What would you rather eat: dark turkey meat or white turkey meat?
Let’s say you love dark meat.
Now if it appears like this in a magazine:
The Chubby Choice: Dark Meat Turkey
Three ounces of dark meat (about the size of a deck of cards) contains 165 calories and unhealthy saturated fat.
Slim Swap: White Meat Turkey
Three ounces of white meat contains only 100 calories. Bonus: Lean protein like white meat increases satiety, making you feel fuller longer.
Calories saved: 65
What would you rather eat: the chubby choice or the slim swap?
Sounds like the decision has already been made for you, right?
Sure you may reach for the dark meat, anyway, but you may think twice or feel a pang of guilt.
According to Cosmo, where this helpful advice comes from, you can totally pig out – but only on the virtuous foods like that white turkey meat, steamed veggies and “healthy” mashed potatoes, which are the slim swaps, of course.
To make matters worse, these are the first two sentences of the article: “The average T-day meal packs a whopping 3,000 to 4,000 calories. Add in second and third helpings and you can end up looking like someone stuffed a pumpkin into the back of your skinny jeans.”
Is the pumpkin comment supposed to be funny or a serious word of warning?
Even the American Dietetic Association gives us the same old diet-type of tricks – cloaked in seemingly “healthy” advice – like running away from the buffet table; only having a taste of something to satisfy a craving, which I’m assuming means a measly bite (why can’t I have an entire piece of cake again? what’s so horrible about that exactly?); and choosing low-calorie foods. Yawn.
If I didn’t know better, I would’nt know what to do during the holidays. Do I eat what I want? No, I can’t! That’ll make me gain ten pounds. Do I bring my own low-fat food to the party and eat that? No, that’s silly. Do I just not eat the food there? Umm..but I might get hungry, and I may want to sample the delicious fare. Can I have a few bites? What if I want more?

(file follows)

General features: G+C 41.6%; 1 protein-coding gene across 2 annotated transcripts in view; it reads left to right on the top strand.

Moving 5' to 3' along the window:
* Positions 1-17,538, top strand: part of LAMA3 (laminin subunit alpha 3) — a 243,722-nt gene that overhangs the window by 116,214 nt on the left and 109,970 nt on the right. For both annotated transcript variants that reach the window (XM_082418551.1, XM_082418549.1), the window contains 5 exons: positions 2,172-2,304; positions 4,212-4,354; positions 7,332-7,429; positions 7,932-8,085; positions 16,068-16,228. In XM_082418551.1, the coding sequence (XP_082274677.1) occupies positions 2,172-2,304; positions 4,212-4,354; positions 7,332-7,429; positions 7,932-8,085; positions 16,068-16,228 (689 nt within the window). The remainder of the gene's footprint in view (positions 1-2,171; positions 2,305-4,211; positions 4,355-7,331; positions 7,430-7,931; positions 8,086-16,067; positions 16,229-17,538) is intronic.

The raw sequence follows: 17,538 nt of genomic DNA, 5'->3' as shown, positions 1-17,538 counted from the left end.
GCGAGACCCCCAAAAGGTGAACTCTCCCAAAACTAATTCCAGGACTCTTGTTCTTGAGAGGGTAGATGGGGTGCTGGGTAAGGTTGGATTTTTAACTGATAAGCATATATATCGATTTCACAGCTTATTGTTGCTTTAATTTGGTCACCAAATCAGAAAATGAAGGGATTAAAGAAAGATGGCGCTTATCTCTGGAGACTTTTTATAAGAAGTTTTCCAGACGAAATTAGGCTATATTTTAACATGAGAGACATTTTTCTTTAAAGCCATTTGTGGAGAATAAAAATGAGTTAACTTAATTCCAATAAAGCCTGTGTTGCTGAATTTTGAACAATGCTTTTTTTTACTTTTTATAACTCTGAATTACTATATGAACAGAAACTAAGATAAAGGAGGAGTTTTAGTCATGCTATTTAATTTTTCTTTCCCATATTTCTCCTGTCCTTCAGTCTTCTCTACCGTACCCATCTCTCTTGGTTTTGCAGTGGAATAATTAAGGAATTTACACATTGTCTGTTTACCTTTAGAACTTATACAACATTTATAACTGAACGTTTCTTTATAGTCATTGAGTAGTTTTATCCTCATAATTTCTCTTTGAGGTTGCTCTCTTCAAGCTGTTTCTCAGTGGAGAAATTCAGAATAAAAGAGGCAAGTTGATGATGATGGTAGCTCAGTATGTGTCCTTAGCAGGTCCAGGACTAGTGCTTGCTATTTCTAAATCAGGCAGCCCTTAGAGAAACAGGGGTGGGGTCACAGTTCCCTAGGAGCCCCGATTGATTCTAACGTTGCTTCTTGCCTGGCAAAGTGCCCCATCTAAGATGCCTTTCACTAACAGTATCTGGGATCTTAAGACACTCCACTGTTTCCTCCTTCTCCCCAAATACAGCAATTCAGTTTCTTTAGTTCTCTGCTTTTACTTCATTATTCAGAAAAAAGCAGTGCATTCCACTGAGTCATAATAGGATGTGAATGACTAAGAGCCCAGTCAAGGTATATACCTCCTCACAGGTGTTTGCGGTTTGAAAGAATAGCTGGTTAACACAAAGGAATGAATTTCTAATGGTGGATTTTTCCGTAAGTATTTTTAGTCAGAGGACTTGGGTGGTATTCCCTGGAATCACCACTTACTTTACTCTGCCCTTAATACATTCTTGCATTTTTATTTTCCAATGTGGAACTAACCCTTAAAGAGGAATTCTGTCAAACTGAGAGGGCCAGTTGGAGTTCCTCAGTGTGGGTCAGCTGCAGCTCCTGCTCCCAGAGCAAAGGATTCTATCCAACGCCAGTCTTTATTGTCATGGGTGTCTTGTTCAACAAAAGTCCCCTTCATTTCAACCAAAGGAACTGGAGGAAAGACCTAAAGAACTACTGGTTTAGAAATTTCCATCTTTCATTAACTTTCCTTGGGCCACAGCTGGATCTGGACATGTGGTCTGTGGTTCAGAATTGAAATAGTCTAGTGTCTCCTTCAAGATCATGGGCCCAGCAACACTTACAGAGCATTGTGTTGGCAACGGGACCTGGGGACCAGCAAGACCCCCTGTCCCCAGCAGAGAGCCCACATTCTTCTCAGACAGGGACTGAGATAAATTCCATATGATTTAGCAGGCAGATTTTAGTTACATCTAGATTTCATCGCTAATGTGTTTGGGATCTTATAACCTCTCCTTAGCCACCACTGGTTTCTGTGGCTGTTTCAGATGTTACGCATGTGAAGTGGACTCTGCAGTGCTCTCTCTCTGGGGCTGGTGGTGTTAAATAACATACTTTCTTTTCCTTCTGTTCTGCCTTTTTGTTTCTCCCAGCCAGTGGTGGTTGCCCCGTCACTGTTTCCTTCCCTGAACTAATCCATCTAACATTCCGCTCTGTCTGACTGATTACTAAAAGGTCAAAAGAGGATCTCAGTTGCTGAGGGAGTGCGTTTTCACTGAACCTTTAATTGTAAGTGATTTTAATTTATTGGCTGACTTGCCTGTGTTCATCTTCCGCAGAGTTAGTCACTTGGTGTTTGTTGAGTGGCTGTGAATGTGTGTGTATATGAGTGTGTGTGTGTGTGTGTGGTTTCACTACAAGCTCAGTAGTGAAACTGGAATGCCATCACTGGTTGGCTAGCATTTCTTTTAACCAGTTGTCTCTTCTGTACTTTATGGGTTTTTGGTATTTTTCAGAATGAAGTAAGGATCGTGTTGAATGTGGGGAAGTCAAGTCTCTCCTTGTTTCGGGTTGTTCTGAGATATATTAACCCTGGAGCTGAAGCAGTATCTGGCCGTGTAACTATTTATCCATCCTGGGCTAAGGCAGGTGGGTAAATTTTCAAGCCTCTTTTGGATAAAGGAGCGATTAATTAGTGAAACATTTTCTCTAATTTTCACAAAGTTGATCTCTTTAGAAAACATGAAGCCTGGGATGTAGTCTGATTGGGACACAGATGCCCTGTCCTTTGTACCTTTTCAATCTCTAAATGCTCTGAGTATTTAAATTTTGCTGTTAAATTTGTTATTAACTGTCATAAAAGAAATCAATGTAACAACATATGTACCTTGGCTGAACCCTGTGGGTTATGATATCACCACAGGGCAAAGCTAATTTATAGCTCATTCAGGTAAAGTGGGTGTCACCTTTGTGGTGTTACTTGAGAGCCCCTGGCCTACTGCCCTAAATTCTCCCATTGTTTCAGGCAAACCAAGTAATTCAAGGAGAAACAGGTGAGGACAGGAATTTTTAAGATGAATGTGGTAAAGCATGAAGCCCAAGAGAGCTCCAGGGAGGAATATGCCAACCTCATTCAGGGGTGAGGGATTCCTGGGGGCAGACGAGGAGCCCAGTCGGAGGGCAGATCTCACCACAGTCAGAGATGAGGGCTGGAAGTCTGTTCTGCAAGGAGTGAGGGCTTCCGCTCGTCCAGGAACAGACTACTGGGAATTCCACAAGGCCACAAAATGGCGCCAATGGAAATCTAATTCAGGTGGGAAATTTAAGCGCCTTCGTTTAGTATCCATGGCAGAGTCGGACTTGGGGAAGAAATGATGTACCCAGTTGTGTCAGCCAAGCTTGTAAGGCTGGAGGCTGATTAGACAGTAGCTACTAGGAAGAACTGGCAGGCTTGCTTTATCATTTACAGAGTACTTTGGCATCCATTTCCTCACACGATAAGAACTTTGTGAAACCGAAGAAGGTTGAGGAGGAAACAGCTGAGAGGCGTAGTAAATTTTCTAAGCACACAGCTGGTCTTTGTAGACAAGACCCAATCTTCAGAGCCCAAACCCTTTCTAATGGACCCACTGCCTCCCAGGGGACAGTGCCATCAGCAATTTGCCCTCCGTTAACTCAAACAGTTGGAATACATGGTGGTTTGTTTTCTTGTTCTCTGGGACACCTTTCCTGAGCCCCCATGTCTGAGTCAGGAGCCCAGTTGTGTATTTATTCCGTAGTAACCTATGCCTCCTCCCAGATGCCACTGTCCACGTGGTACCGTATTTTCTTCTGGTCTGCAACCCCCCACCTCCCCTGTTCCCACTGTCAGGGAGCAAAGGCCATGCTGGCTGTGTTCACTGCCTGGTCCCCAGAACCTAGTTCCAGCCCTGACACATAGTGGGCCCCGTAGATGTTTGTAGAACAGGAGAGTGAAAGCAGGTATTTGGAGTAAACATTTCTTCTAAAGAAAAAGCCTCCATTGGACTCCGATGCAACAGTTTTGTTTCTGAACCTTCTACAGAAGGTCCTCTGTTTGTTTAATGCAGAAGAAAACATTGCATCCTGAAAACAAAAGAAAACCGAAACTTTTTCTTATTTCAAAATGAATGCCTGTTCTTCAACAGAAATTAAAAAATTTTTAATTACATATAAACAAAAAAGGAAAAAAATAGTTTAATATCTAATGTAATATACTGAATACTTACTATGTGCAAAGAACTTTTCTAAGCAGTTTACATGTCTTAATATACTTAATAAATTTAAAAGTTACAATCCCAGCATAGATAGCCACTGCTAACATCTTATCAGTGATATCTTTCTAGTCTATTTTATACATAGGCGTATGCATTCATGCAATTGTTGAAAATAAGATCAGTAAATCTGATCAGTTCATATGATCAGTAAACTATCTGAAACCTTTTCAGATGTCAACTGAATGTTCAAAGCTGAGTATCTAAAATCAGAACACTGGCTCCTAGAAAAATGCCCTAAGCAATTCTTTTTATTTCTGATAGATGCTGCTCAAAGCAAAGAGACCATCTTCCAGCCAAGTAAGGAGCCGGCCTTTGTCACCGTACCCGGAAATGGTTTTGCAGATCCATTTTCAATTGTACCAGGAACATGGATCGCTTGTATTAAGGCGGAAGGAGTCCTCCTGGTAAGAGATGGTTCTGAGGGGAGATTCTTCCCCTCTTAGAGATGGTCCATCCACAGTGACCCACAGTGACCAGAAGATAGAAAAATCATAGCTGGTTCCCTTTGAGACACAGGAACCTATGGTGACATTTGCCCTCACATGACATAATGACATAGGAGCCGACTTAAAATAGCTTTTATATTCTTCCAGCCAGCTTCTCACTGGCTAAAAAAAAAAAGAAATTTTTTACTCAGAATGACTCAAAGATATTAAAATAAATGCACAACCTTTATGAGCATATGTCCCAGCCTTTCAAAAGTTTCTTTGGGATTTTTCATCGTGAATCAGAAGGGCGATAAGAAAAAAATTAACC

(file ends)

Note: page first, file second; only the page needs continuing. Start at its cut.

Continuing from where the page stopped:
Sometimes, you may feel like you’re engaged in an inner war: The devil (i.e., piece of cake) sits on one shoulder, while the angel (i.e., carrots, or nothing at all) sits on the other. Who do you listen to?
That’s what many publications and eating resources create: a needless culinary struggle that typically leads to sheer confusion; food preoccupation, obsession and outright fear; overeating; and poor body image.
Reading these resources makes you think you have to be on a diet to be healthy; you have to restrict your intake at all times; dessert should be a rare indulgence (and a guilty one at that!); and gaining several pounds is disastrous and disgusting. Dieting is what everyone does. It’s what everyone recommends. And it’s the only way.
This kind of advice has led us incredibly and terribly astray. To clear up the confusion, I’m going to feature a short series of posts on preparing for the holidays, including how to actually enjoy your holiday parties.
So to start…
Last month, I had the great pleasure of interviewing registered dietitian Marsha Hudnall of A Weight Lifted, and today, I want to highlight some specific advice she gave, which I think is tremendously helpful.
Here’s Marsha on how to tell if holiday eating advice is truly healthy:
- If [the advice] smacks of restriction or reinforces a focus on weight, it’s likely to exacerbate struggles. In my opinion, the “you better watch out and curb that out-of-control eating” advice is enormously off-track because it sets external limits on our eating, instead of encouraging us to listen to our bodies to determine when we’ve had enough. External limits set most of us up for feelings of deprivation, thinking we can’t have something or can’t have as much as we want. When we almost inevitably have it, we often eat more than we normally would out of guilt or a belief that “I better eat it all now because tomorrow, I’ll go back to being “good.””
- “To know if advice is healthy or not, think about who it gives the power to. Does it set the individual up for being a potential victim, rather than someone who can think for herself? Who’s in charge? When we’re in charge, making decisions that we think are right for us in the moment, it generally means we’re paying attention to how we feel and thinking our choices through.”
- “Also consider whether the advice promotes feelings of guilt or deprivation. Typical advice identifies certain foods as something we shouldn’t eat much of because it’s too rich. Yet how could anyone know it’s too rich for a person without knowing what that person eats over time? All it does is make us question whether we’re doing something bad to our bodies when we eat it. Given all the confusion about healthy eating, that can be pretty anxiety-producing and hence damaging. Usually a rich food is not going to create problems if we eat in moderation, which is what we will intuitively do when we feed ourselves well, pay attention to our internal cues for eating, and live a generally healthy lifestyle.”
How do you deal with the barrage of holiday tips? Any advice that you find particularly confusing?